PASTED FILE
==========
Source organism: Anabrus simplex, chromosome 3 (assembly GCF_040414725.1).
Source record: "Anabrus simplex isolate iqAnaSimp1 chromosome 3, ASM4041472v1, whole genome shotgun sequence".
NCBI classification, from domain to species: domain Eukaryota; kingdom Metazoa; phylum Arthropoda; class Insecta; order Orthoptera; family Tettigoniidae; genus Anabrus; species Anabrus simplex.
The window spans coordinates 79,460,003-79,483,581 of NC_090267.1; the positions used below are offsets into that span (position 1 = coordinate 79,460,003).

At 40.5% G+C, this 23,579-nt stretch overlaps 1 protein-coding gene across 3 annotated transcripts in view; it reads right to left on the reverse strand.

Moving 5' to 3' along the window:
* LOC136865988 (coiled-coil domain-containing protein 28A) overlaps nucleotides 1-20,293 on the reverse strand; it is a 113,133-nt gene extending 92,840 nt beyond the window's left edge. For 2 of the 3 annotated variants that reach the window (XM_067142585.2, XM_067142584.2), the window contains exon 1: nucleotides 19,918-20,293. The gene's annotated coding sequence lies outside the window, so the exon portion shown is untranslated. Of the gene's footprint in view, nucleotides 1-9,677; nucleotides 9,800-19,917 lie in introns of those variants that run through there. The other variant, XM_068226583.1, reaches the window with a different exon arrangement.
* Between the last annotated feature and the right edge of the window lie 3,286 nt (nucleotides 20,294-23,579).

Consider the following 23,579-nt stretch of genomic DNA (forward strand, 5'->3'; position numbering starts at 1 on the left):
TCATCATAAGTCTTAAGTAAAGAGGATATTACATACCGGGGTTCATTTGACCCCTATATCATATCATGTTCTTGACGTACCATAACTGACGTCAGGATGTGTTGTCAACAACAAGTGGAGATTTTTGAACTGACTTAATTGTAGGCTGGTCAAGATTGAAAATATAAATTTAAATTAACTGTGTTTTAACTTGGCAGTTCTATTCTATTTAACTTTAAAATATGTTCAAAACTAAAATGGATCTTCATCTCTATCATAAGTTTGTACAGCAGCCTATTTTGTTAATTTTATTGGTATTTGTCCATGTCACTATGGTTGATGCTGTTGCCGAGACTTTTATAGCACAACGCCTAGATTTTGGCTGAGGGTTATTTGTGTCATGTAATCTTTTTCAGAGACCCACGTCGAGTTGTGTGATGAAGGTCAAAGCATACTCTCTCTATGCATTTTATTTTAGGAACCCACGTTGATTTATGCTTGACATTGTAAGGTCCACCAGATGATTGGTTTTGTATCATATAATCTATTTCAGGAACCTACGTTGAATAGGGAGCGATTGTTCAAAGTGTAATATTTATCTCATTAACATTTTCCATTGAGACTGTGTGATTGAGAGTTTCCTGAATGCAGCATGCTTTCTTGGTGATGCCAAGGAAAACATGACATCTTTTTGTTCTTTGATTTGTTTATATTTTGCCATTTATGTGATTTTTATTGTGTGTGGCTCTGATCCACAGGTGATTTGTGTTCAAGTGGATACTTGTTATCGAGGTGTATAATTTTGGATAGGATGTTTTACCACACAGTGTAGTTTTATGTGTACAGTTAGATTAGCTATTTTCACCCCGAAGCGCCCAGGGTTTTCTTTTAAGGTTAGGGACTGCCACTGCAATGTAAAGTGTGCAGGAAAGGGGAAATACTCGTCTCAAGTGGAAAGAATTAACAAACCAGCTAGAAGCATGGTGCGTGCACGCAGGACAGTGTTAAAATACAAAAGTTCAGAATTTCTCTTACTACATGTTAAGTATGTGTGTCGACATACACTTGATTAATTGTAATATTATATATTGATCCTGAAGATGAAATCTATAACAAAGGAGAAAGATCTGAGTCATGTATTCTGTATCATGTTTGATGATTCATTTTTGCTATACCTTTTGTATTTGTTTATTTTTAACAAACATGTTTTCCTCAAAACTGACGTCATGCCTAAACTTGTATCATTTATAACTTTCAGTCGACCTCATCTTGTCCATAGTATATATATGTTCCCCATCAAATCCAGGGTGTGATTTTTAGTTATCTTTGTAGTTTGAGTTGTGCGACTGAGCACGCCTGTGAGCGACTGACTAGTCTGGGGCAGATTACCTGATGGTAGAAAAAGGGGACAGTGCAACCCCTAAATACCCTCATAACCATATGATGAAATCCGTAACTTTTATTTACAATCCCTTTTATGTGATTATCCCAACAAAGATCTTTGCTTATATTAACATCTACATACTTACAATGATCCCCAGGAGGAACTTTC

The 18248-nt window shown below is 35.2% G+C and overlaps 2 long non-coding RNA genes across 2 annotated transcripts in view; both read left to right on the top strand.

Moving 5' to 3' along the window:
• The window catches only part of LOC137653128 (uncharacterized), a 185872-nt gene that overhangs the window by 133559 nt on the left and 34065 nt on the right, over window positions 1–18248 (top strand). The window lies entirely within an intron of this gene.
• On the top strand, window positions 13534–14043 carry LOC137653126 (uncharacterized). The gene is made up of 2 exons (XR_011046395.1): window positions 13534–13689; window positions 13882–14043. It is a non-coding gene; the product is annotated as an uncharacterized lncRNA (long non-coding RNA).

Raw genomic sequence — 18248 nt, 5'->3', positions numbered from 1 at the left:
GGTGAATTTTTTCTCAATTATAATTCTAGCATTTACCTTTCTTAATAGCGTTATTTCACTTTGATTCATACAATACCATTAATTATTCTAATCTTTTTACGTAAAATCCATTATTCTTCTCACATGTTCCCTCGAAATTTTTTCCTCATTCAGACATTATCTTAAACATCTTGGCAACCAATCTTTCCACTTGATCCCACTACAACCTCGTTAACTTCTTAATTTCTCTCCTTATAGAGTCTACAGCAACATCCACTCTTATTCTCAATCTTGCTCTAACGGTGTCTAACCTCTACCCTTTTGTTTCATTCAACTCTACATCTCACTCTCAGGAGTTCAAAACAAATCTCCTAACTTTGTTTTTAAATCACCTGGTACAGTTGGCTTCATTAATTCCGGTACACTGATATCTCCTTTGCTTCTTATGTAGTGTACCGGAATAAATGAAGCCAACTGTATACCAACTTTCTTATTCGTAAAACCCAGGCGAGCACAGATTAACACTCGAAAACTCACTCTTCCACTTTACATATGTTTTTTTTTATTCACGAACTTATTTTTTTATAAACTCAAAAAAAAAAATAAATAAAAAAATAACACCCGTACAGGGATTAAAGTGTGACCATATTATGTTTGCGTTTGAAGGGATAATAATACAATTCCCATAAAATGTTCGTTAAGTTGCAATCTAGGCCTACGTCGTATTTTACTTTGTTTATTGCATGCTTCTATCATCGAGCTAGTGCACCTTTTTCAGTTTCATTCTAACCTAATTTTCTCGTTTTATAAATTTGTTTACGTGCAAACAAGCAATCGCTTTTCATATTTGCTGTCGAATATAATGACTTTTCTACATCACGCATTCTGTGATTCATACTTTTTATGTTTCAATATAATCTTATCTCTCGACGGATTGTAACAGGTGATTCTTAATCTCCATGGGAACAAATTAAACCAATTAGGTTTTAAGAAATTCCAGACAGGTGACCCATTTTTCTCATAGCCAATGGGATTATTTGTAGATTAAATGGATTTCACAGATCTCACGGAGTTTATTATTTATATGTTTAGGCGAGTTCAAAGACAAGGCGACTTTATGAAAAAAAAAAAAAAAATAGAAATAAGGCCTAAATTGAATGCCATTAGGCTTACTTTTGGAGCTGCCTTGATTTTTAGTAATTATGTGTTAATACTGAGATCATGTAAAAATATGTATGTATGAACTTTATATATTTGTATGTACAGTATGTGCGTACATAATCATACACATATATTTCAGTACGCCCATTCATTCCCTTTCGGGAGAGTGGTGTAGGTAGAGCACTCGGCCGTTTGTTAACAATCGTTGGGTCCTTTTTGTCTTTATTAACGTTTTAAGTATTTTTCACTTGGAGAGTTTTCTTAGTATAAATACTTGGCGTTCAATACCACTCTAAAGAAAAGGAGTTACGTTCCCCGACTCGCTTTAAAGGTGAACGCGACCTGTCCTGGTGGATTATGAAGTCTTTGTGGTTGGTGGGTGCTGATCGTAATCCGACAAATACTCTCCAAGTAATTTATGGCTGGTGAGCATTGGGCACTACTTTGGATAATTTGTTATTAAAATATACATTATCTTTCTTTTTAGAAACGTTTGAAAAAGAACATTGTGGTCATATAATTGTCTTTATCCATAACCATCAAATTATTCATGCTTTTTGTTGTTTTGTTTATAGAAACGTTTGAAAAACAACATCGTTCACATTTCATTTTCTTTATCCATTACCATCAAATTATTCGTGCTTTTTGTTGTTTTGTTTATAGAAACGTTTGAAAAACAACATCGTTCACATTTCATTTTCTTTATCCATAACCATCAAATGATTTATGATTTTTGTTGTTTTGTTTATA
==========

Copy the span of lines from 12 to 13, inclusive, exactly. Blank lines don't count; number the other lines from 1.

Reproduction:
Moving 5' to 3' along the window:
• The window catches only part of LOC137653128 (uncharacterized), a 185872-nt gene that overhangs the window by 133559 nt on the left and 34065 nt on the right, over window positions 1–18248 (top strand). The window lies entirely within an intron of this gene.